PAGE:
A builder broke his leg and had to be airlifted to hospital after falling from a roof and hitting a disused bath tub.
Andrew Hosking, 34, broke his left femur following the incident at Glascoed Lane, Glascoed, on October 17 2011. He has been off work ever since.
Colleague Anthony Skarratts, 20, also fell from the roof, but escaped injury.
Abergavenny Magistrates’ Court heard that the duo were part of a team undertaking a roof installation for Paul Siviter, trading as Paul Siviter General Builder.
They were standing on an old wooden roof beam balanced less than three metres above the ground, in order to receive A-frame trusses from a telehander and assemble them into position.
The beam broke in half and both men fell inwards to the ground below, with Hosking hitting the edge of a disused bath tub beneath. It was this impact that caused his injury.
An HSE investigation found that although there was scaffolding in place around the exterior of the building, there were no measures in place to prevent workers falling from height within the building, such as birdcage scaffolding or mobile elevated work platforms.
Siviter of Cwmbran, pleaded guilty to safety breaches and was fined £8,000 and ordered to pay full costs of £2,945.30.
Speaking after the prosecution, HSE Inspector Simon Breen said: “Mr Hosking sustained a very serious injury and could have died as a result of the fall.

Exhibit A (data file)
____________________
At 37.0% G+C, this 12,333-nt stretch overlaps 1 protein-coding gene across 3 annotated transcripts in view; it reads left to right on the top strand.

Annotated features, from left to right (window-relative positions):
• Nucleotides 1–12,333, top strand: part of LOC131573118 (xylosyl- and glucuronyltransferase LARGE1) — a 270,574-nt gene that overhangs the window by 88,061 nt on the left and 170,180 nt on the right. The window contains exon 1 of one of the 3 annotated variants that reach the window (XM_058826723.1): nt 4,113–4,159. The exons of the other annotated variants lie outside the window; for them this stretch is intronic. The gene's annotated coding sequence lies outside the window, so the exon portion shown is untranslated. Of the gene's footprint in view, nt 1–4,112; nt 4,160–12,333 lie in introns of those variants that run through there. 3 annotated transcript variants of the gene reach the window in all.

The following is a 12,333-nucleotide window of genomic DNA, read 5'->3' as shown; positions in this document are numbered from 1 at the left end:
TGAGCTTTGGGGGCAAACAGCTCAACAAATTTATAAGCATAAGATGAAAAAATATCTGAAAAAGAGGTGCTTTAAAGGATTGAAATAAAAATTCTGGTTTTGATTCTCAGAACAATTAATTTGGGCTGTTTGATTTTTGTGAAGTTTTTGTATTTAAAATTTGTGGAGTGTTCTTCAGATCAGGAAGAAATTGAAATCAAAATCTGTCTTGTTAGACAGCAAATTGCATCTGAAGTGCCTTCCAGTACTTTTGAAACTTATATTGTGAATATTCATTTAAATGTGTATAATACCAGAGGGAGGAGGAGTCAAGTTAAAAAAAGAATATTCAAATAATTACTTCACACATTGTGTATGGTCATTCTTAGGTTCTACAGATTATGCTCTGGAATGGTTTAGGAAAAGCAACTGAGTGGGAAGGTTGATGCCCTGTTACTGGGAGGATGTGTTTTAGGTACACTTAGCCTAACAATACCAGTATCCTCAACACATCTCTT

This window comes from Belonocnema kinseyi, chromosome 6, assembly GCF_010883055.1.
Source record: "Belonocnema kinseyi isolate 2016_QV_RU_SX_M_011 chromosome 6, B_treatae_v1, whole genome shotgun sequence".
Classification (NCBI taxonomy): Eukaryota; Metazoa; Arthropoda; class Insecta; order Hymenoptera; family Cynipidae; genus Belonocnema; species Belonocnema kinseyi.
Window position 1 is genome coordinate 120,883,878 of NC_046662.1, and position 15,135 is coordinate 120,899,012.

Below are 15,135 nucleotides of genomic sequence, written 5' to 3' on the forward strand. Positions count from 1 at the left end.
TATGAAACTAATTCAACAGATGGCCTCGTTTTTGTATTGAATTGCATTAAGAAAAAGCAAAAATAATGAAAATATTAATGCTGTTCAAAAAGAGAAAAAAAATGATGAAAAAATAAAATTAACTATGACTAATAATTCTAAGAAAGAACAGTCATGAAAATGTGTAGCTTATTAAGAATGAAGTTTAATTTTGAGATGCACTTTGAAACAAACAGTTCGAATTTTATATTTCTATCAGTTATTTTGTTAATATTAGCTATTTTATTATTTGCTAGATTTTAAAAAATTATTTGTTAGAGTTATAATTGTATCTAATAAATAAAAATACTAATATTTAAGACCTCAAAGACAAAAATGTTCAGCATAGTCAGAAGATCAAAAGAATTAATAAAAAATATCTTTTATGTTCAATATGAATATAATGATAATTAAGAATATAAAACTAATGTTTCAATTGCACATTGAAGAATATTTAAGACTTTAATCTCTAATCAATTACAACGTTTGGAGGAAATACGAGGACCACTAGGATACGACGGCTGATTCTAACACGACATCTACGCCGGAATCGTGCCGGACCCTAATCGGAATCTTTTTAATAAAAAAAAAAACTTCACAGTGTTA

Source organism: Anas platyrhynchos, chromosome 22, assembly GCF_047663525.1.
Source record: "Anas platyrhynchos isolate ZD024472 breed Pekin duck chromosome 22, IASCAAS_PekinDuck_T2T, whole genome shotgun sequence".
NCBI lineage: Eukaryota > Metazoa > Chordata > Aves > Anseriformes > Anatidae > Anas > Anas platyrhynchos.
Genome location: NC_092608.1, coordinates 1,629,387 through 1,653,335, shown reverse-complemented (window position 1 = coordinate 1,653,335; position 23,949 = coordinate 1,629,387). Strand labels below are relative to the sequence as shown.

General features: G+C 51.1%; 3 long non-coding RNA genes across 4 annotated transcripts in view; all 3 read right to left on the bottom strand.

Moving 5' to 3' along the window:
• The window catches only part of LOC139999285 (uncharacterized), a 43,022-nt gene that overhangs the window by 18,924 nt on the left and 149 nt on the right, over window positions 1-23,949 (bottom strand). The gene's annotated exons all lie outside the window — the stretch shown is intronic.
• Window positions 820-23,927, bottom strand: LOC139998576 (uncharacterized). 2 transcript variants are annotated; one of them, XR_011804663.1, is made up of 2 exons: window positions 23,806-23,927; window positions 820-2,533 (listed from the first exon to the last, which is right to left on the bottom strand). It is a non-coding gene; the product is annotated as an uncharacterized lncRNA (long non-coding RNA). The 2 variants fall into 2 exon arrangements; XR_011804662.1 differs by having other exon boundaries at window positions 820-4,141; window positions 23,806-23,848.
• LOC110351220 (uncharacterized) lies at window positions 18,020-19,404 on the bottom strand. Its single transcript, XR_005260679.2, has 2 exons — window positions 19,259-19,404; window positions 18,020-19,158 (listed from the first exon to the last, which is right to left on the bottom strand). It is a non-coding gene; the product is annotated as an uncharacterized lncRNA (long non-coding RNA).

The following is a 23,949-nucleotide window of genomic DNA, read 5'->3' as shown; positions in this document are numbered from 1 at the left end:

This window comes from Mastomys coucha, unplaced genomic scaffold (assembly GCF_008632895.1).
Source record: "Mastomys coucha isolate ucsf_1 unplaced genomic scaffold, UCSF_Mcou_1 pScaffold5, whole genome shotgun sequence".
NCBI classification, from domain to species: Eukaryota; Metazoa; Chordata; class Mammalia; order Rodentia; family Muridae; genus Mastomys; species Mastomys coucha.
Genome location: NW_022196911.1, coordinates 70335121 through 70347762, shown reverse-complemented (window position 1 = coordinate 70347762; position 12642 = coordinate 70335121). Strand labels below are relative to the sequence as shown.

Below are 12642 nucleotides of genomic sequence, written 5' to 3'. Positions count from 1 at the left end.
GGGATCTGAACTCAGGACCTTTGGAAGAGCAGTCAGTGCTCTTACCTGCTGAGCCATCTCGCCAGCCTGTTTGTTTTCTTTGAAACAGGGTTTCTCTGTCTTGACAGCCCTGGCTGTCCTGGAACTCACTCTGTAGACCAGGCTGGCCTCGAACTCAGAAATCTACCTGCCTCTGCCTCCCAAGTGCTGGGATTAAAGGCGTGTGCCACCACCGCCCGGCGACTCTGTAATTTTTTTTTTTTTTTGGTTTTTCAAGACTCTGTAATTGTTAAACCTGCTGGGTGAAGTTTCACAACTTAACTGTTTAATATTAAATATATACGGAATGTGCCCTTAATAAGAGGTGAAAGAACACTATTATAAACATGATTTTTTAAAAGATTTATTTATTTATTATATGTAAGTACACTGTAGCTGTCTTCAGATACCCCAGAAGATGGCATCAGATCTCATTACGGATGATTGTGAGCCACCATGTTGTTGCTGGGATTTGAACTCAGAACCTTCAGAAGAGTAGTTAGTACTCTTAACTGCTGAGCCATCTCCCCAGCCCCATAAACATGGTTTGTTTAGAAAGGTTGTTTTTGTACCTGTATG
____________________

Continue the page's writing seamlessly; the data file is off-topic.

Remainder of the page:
“The dangers of working at height are well known within the construction, yet incidents of this kind occur all too often.
“The fall could have easily have been prevented had suitable scaffolding, or other measures, been in place for the duration of the work.”
Source: Construction Enquirer
The biggest workplace killer in the construction industry is falls from height. We know this, we all should do by now, so why do we continually see the same repeated pattern of occurrences? The answer is simple, we prioritise production and money over safety of staff. Sad to think that this is the case but it is exactly what we do on a daily basis. The fact is, if we prioritise safety to become a primary objective productivity and money follow suit, in a big way. The HSE are taking a new stiff line approach to non compliance by introducing a new set of regulations called Fees For Intervention. (find out more here) and rightly so. Life is not more important than money.